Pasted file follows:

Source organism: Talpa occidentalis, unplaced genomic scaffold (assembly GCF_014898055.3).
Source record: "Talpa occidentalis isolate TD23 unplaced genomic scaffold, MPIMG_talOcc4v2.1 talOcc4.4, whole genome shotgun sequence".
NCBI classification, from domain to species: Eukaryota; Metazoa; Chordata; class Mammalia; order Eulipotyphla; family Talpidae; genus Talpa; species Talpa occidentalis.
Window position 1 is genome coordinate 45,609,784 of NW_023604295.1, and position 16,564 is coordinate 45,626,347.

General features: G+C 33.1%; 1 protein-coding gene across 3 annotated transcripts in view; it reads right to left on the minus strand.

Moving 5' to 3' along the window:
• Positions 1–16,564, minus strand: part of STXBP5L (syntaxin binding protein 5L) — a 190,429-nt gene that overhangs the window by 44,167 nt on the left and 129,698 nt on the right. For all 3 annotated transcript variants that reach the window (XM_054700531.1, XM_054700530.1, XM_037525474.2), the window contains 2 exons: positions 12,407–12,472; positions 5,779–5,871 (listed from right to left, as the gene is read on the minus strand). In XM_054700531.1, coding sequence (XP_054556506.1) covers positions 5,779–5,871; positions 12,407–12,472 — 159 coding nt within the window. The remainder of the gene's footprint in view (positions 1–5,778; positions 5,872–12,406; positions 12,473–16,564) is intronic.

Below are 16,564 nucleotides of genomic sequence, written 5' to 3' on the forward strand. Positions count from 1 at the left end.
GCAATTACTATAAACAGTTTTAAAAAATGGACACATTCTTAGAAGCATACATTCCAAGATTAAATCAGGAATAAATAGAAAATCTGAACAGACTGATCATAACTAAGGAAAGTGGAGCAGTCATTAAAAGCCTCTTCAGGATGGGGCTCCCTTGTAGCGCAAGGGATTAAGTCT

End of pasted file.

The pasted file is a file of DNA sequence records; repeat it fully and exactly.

Source organism: Talpa occidentalis, unplaced genomic scaffold (assembly GCF_014898055.3).
Source record: "Talpa occidentalis isolate TD23 unplaced genomic scaffold, MPIMG_talOcc4v2.1 talOcc4.4, whole genome shotgun sequence".
NCBI classification, from domain to species: Eukaryota; Metazoa; Chordata; class Mammalia; order Eulipotyphla; family Talpidae; genus Talpa; species Talpa occidentalis.
Window position 1 is genome coordinate 45,609,784 of NW_023604295.1, and position 16,564 is coordinate 45,626,347.

General features: G+C 33.1%; 1 protein-coding gene across 3 annotated transcripts in view; it reads right to left on the minus strand.

Moving 5' to 3' along the window:
• Positions 1–16,564, minus strand: part of STXBP5L (syntaxin binding protein 5L) — a 190,429-nt gene that overhangs the window by 44,167 nt on the left and 129,698 nt on the right. For all 3 annotated transcript variants that reach the window (XM_054700531.1, XM_054700530.1, XM_037525474.2), the window contains 2 exons: positions 12,407–12,472; positions 5,779–5,871 (listed from right to left, as the gene is read on the minus strand). In XM_054700531.1, coding sequence (XP_054556506.1) covers positions 5,779–5,871; positions 12,407–12,472 — 159 coding nt within the window. The remainder of the gene's footprint in view (positions 1–5,778; positions 5,872–12,406; positions 12,473–16,564) is intronic.

Below are 16,564 nucleotides of genomic sequence, written 5' to 3' on the forward strand. Positions count from 1 at the left end.
GCAATTACTATAAACAGTTTTAAAAAATGGACACATTCTTAGAAGCATACATTCCAAGATTAAATCAGGAATAAATAGAAAATCTGAACAGACTGATCATAACTAAGGAAAGTGGAGCAGTCATTAAAAGCCTCTTCAGGATGGGGCTCCCTTGTAGCGCAAGGGATTAAGTCT